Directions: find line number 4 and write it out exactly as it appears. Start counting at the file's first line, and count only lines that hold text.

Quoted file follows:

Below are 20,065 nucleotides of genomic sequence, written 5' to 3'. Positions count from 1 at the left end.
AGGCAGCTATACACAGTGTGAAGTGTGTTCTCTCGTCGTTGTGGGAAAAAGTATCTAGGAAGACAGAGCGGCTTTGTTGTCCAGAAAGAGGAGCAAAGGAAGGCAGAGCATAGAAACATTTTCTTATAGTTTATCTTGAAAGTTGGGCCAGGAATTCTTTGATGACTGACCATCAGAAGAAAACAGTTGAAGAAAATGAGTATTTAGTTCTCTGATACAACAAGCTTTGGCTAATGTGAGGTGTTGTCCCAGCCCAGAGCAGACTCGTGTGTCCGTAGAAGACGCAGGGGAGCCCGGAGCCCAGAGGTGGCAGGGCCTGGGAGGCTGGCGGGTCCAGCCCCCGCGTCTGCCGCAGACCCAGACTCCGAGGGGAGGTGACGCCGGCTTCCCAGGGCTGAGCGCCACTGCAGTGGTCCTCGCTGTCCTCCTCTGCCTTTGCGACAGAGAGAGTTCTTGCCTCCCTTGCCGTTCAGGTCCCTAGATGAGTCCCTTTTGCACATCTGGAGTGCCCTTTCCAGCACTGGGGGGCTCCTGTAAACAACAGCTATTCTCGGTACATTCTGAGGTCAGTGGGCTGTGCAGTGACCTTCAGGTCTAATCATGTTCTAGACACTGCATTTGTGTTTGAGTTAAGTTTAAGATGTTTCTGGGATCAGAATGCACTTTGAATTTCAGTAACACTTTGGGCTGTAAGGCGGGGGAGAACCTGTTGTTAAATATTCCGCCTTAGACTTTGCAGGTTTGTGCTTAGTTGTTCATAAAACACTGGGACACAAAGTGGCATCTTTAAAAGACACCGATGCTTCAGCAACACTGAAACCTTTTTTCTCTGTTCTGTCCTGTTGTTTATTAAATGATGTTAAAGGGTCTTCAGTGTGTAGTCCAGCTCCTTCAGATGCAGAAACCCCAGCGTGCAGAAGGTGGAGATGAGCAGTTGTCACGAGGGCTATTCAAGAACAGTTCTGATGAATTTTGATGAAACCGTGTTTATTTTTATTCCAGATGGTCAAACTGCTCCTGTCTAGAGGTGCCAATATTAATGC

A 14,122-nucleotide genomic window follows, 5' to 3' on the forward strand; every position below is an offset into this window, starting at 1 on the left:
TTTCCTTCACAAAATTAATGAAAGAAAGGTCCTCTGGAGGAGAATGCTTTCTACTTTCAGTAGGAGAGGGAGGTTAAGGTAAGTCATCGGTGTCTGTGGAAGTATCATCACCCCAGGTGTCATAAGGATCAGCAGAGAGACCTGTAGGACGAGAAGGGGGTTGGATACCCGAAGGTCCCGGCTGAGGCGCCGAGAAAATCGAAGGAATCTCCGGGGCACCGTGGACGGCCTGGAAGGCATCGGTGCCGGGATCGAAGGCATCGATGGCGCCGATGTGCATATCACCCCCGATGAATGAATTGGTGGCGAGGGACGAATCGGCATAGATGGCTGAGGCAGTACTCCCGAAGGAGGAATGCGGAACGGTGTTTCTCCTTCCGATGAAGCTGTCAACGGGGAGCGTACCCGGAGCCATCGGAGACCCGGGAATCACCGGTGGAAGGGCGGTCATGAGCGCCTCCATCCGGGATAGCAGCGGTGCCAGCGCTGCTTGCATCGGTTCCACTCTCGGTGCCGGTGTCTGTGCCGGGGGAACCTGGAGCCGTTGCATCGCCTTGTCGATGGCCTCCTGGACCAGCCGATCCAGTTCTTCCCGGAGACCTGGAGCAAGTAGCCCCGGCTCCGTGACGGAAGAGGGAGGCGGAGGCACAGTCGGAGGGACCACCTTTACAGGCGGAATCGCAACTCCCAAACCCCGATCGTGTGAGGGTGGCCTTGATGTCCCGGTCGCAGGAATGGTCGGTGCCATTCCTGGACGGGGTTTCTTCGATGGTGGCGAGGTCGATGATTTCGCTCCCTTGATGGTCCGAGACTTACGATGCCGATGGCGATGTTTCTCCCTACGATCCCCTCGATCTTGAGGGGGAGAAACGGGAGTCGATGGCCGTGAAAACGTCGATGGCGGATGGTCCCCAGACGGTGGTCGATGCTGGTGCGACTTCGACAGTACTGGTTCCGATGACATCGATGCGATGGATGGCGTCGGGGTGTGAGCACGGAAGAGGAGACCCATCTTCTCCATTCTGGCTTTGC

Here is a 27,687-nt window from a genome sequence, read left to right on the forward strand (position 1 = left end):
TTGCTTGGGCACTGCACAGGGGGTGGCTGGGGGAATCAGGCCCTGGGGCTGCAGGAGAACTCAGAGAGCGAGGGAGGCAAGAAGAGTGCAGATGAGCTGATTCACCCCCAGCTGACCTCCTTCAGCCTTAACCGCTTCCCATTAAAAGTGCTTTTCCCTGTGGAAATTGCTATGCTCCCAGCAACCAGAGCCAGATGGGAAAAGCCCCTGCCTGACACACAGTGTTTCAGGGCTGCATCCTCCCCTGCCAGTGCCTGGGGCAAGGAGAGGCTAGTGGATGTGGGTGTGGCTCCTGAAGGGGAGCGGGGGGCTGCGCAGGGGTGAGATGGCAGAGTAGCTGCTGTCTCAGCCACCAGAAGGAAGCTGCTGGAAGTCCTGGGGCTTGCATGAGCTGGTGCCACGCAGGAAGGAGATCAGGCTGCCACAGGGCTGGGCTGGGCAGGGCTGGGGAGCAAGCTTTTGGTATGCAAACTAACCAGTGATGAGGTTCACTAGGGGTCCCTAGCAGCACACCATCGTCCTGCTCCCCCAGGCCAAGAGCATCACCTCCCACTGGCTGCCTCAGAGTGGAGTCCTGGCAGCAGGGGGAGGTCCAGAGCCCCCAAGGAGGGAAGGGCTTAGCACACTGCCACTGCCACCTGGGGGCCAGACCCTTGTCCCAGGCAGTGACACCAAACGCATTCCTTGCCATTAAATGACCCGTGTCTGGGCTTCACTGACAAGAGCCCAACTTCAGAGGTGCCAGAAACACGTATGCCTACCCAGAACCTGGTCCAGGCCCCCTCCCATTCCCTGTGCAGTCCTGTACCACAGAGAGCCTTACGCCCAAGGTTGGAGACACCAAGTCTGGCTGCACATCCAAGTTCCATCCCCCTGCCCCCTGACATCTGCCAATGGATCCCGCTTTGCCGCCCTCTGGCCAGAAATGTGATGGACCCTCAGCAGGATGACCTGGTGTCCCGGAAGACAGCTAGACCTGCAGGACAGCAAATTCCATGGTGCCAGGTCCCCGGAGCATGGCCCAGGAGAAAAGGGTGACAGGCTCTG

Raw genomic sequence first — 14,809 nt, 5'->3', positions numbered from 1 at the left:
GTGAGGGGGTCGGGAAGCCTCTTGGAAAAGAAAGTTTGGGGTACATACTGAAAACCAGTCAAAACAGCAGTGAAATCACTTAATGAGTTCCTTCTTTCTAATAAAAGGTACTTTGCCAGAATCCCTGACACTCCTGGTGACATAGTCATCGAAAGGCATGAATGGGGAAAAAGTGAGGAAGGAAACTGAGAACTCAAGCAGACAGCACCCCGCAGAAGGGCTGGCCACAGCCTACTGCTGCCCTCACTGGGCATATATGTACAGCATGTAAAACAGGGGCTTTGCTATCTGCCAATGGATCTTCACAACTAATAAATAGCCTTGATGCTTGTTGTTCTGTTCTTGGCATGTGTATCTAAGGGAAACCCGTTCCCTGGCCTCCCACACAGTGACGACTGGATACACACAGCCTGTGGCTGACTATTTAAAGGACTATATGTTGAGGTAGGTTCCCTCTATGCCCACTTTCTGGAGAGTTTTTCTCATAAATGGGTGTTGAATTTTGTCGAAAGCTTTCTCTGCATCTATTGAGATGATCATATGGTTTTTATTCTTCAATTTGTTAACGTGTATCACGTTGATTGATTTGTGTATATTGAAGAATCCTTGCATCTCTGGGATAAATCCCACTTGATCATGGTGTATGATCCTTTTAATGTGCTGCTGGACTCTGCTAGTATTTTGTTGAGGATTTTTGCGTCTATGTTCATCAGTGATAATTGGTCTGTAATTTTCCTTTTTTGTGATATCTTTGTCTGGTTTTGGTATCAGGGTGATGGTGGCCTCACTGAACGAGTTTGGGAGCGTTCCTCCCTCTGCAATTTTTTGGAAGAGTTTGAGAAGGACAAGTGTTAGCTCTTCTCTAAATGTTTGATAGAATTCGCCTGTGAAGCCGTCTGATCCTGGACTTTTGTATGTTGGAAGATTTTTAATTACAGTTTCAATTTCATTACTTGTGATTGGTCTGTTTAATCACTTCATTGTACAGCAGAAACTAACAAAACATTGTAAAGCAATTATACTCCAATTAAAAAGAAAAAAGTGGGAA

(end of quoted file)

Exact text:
TTTCCTTCACAAAATTAATGAAAGAAAGGTCCTCTGGAGGAGAATGCTTTCTACTTTCAGTAGGAGAGGGAGGTTAAGGTAAGTCATCGGTGTCTGTGGAAGTATCATCACCCCAGGTGTCATAAGGATCAGCAGAGAGACCTGTAGGACGAGAAGGGGGTTGGATACCCGAAGGTCCCGGCTGAGGCGCCGAGAAAATCGAAGGAATCTCCGGGGCACCGTGGACGGCCTGGAAGGCATCGGTGCCGGGATCGAAGGCATCGATGGCGCCGATGTGCATATCACCCCCGATGAATGAATTGGTGGCGAGGGACGAATCGGCATAGATGGCTGAGGCAGTACTCCCGAAGGAGGAATGCGGAACGGTGTTTCTCCTTCCGATGAAGCTGTCAACGGGGAGCGTACCCGGAGCCATCGGAGACCCGGGAATCACCGGTGGAAGGGCGGTCATGAGCGCCTCCATCCGGGATAGCAGCGGTGCCAGCGCTGCTTGCATCGGTTCCACTCTCGGTGCCGGTGTCTGTGCCGGGGGAACCTGGAGCCGTTGCATCGCCTTGTCGATGGCCTCCTGGACCAGCCGATCCAGTTCTTCCCGGAGACCTGGAGCAAGTAGCCCCGGCTCCGTGACGGAAGAGGGAGGCGGAGGCACAGTCGGAGGGACCACCTTTACAGGCGGAATCGCAACTCCCAAACCCCGATCGTGTGAGGGTGGCCTTGATGTCCCGGTCGCAGGAATGGTCGGTGCCATTCCTGGACGGGGTTTCTTCGATGGTGGCGAGGTCGATGATTTCGCTCCCTTGATGGTCCGAGACTTACGATGCCGATGGCGATGTTTCTCCCTACGATCCCCTCGATCTTGAGGGGGAGAAACGGGAGTCGATGGCCGTGAAAACGTCGATGGCGGATGGTCCCCAGACGGTGGTCGATGCTGGTGCGACTTCGACAGTACTGGTTCCGATGACATCGATGCGATGGATGGCGTCGGGGTGTGAGCACGGAAGAGGAGACCCATCTTCTCCATTCTGGCTTTGC